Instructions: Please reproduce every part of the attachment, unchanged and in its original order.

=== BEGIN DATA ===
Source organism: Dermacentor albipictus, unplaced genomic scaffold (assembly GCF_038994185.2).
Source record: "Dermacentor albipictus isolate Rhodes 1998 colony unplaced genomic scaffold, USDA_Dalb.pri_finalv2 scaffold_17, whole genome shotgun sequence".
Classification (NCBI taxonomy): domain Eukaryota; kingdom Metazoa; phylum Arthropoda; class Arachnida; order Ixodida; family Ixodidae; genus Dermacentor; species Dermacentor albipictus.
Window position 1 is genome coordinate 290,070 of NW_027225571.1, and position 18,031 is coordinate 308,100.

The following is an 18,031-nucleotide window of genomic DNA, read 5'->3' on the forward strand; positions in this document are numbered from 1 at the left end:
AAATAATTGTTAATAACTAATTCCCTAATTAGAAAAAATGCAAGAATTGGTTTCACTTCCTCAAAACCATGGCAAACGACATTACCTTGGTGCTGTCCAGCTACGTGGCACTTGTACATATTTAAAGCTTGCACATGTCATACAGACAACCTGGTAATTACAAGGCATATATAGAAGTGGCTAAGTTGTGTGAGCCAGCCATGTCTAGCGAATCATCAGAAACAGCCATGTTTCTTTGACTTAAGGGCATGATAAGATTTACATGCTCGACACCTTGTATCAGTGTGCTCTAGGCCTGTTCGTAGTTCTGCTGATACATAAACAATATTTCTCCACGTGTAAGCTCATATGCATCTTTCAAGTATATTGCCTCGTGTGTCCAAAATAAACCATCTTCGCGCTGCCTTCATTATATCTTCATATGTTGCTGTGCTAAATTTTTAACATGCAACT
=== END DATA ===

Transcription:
Source organism: Dermacentor albipictus, unplaced genomic scaffold (assembly GCF_038994185.2).
Source record: "Dermacentor albipictus isolate Rhodes 1998 colony unplaced genomic scaffold, USDA_Dalb.pri_finalv2 scaffold_17, whole genome shotgun sequence".
Classification (NCBI taxonomy): domain Eukaryota; kingdom Metazoa; phylum Arthropoda; class Arachnida; order Ixodida; family Ixodidae; genus Dermacentor; species Dermacentor albipictus.
Window position 1 is genome coordinate 290,070 of NW_027225571.1, and position 18,031 is coordinate 308,100.

The following is an 18,031-nucleotide window of genomic DNA, read 5'->3' on the forward strand; positions in this document are numbered from 1 at the left end:
AAATAATTGTTAATAACTAATTCCCTAATTAGAAAAAATGCAAGAATTGGTTTCACTTCCTCAAAACCATGGCAAACGACATTACCTTGGTGCTGTCCAGCTACGTGGCACTTGTACATATTTAAAGCTTGCACATGTCATACAGACAACCTGGTAATTACAAGGCATATATAGAAGTGGCTAAGTTGTGTGAGCCAGCCATGTCTAGCGAATCATCAGAAACAGCCATGTTTCTTTGACTTAAGGGCATGATAAGATTTACATGCTCGACACCTTGTATCAGTGTGCTCTAGGCCTGTTCGTAGTTCTGCTGATACATAAACAATATTTCTCCACGTGTAAGCTCATATGCATCTTTCAAGTATATTGCCTCGTGTGTCCAAAATAAACCATCTTCGCGCTGCCTTCATTATATCTTCATATGTTGCTGTGCTAAATTTTTAACATGCAACT